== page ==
My online experience within the Coursera site was regularly interrupted with a modal (think popup) screen asking if I wanted to pay to enrol in the ‘Signature Track’, and get a more official certification. This is Coursera’s business model and understandably their interest. It wasn’t at all relevant to me in my life situation, as I was taking a course about how to play with fun music software in my free time. I don’t often check my own qualifications before I let myself hobby. Not that anyone checked my qualifications before they let me work either, but I digress. Coursera’s tagline says ‘free’, but they want you to pay.

$ Blend.io

All assignments for the course had to be published to Blend for peer-evalutation, Blend is like Github but for raw audio production tracks rather than source-code. I didn’t know about Blend before the course, and really like it as a concept and how it’s executed and for what it could do for collaborative music making. But I note, it is a business. This course funnels tens of thousands of new users into that business over the course of a few days. There might not be any direct financial trade here (between companies for example), but users are capital in start-up land. And I now receive emails from Blend with advertisements for commercial audio production tools. My eyeballs, like yours, have a value.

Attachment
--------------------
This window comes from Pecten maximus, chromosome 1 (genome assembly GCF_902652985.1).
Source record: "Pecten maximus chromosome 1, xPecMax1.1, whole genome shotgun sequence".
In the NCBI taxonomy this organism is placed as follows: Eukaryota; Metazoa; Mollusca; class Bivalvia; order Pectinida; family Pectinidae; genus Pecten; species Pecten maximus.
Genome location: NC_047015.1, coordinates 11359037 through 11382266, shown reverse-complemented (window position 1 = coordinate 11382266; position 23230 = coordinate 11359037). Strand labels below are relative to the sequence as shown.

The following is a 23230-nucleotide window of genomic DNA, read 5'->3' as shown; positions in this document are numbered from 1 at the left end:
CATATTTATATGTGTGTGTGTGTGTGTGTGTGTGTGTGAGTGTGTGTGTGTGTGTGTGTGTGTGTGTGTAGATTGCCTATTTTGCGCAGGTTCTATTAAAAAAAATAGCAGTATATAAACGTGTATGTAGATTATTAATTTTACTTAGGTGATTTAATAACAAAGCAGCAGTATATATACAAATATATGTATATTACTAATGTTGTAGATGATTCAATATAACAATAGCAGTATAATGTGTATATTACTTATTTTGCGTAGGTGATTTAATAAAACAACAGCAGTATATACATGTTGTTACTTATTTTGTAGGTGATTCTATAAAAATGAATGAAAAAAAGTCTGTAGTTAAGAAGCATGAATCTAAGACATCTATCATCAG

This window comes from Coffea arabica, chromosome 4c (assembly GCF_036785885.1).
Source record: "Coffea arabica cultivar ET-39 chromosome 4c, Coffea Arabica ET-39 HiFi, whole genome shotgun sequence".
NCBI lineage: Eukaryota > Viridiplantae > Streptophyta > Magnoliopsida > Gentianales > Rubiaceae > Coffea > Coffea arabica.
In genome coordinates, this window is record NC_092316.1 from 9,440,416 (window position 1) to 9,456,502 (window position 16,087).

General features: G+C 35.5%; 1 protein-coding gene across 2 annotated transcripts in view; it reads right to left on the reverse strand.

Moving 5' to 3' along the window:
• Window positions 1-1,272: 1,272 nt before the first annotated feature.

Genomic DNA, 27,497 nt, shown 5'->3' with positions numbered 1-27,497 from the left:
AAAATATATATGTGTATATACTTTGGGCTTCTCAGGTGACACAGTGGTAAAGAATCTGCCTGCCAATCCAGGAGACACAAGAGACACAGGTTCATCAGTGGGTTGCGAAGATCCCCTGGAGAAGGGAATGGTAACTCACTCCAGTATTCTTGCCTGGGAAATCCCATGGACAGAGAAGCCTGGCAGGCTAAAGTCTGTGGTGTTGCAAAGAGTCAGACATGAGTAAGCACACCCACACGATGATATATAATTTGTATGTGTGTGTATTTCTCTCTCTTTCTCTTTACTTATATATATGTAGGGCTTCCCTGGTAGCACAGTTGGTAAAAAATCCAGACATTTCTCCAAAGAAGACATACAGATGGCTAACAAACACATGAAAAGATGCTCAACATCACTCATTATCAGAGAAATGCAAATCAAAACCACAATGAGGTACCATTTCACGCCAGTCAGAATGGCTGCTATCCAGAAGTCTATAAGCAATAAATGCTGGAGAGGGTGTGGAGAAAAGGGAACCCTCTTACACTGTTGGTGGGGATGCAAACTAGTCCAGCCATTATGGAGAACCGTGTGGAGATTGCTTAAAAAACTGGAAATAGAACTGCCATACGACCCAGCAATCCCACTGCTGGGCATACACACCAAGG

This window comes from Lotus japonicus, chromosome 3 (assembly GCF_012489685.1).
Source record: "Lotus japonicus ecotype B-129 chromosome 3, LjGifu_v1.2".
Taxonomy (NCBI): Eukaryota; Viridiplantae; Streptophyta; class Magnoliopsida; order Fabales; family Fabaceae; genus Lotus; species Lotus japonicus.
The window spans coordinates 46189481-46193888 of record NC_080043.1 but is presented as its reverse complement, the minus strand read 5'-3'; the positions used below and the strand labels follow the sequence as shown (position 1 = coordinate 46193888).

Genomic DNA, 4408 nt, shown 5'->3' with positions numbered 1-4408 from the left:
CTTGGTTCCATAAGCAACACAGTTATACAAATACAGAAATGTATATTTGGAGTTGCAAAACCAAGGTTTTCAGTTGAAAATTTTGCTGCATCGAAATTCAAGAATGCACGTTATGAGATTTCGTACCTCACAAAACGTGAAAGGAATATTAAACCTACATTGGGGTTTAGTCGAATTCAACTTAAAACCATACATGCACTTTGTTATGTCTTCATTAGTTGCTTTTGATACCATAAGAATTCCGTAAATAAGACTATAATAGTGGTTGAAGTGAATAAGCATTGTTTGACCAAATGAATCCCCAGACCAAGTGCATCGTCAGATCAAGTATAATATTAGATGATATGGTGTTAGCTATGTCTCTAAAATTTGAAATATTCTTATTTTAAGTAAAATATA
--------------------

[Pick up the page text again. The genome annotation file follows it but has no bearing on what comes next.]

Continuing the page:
$ Berklee College of Music

While hosted on Coursera, the content of this course is by Berklee College of Music. The content they ‘give away’ would traditionally only have been available to paying students. Berklee’s business is selling seats in classes. This course isn’t given away as an act of kindness, it’s marketing. Three weeks is short and therefore the content is ‘light’. Lighter than I was expecting (not that I’m entitled). But halfway through, we receive a promotional email about Berklee’s own online education platform where you could create an account to get access to further ‘free’ videos to supplement the Coursera materials. I found these supplementary videos more useful, and they lead to offers to sign-up for extended paid courses with Berklee Online. For Berklee, this whole excercise is a marketing funnel. Quite possibly it’s the most fun and least offensive marketing funnel you can be dropped into, but it exists to do that job.